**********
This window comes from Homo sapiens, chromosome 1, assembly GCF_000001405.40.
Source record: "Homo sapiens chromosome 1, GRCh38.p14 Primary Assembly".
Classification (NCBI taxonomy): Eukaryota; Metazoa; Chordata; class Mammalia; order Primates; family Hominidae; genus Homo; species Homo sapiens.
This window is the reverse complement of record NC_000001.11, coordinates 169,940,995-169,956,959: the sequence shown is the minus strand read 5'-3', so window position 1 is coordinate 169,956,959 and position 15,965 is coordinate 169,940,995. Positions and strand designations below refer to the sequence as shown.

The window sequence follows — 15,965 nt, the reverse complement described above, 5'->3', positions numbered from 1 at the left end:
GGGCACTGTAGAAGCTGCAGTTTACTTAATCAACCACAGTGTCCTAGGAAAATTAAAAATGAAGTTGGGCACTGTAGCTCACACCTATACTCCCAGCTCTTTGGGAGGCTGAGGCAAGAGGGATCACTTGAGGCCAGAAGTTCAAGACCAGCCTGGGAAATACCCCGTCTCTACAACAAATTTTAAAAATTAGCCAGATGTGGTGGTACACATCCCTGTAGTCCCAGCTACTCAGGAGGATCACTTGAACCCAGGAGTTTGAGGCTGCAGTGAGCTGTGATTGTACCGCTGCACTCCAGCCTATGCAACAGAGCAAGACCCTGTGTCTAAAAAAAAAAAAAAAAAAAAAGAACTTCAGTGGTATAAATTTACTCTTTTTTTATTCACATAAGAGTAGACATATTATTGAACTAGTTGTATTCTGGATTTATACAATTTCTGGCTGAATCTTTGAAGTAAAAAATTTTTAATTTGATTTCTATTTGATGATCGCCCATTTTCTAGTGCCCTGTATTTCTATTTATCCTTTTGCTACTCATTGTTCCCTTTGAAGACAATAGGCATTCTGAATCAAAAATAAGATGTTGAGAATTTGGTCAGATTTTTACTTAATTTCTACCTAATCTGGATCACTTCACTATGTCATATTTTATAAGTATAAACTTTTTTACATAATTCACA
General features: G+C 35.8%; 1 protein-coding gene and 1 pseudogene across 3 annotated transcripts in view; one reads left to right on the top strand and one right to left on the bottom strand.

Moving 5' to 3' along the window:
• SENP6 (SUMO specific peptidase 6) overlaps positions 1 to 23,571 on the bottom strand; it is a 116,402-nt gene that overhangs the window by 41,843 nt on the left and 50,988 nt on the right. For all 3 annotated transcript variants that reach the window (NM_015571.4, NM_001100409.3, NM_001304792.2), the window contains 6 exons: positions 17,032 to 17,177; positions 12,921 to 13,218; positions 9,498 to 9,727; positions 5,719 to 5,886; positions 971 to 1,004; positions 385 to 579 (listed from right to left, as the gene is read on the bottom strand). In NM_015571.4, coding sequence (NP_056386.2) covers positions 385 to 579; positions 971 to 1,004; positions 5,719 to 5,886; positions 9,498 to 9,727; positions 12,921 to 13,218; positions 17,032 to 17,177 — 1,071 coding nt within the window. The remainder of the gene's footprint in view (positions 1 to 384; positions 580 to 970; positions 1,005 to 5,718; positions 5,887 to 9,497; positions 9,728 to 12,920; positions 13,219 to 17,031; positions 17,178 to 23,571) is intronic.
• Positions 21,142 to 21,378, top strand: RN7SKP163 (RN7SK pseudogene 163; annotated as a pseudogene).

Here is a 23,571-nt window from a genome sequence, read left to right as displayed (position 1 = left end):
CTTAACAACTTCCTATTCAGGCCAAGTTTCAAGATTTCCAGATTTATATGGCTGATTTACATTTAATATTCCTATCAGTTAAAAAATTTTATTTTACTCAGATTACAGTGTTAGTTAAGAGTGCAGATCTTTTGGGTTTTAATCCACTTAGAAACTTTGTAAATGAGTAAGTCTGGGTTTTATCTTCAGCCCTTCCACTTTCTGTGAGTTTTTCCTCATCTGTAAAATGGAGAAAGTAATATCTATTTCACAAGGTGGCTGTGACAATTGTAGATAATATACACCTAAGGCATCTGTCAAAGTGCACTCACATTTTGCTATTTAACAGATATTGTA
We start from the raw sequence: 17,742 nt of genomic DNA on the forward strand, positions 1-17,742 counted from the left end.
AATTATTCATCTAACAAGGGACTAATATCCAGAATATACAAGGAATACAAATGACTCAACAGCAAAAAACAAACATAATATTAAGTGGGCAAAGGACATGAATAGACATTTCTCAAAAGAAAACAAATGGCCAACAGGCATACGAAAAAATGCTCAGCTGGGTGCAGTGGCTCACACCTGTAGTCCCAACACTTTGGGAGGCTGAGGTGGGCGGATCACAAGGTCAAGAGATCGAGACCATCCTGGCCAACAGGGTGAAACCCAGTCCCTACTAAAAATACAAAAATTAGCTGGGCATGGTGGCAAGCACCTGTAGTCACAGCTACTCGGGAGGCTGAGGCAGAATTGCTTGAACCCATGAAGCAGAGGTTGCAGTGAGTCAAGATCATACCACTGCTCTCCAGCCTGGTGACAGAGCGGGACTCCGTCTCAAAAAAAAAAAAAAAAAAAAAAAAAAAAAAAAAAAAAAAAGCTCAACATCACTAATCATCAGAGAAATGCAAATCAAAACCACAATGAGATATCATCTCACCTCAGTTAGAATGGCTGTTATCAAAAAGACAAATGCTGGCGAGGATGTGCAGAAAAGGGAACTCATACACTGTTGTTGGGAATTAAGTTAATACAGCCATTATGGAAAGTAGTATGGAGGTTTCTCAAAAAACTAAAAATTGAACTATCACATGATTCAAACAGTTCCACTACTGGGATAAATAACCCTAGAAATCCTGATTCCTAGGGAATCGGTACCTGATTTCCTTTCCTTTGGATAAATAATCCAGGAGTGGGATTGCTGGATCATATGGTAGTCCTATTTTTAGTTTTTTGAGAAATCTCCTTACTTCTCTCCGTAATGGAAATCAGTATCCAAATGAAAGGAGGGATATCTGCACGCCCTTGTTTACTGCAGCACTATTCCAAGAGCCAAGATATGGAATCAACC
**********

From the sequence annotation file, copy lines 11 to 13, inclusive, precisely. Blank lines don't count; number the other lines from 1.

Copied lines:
Here is a 23,571-nt window from a genome sequence, read left to right as displayed (position 1 = left end):
CTTAACAACTTCCTATTCAGGCCAAGTTTCAAGATTTCCAGATTTATATGGCTGATTTACATTTAATATTCCTATCAGTTAAAAAATTTTATTTTACTCAGATTACAGTGTTAGTTAAGAGTGCAGATCTTTTGGGTTTTAATCCACTTAGAAACTTTGTAAATGAGTAAGTCTGGGTTTTATCTTCAGCCCTTCCACTTTCTGTGAGTTTTTCCTCATCTGTAAAATGGAGAAAGTAATATCTATTTCACAAGGTGGCTGTGACAATTGTAGATAATATACACCTAAGGCATCTGTCAAAGTGCACTCACATTTTGCTATTTAACAGATATTGTA
We start from the raw sequence: 17,742 nt of genomic DNA on the forward strand, positions 1-17,742 counted from the left end.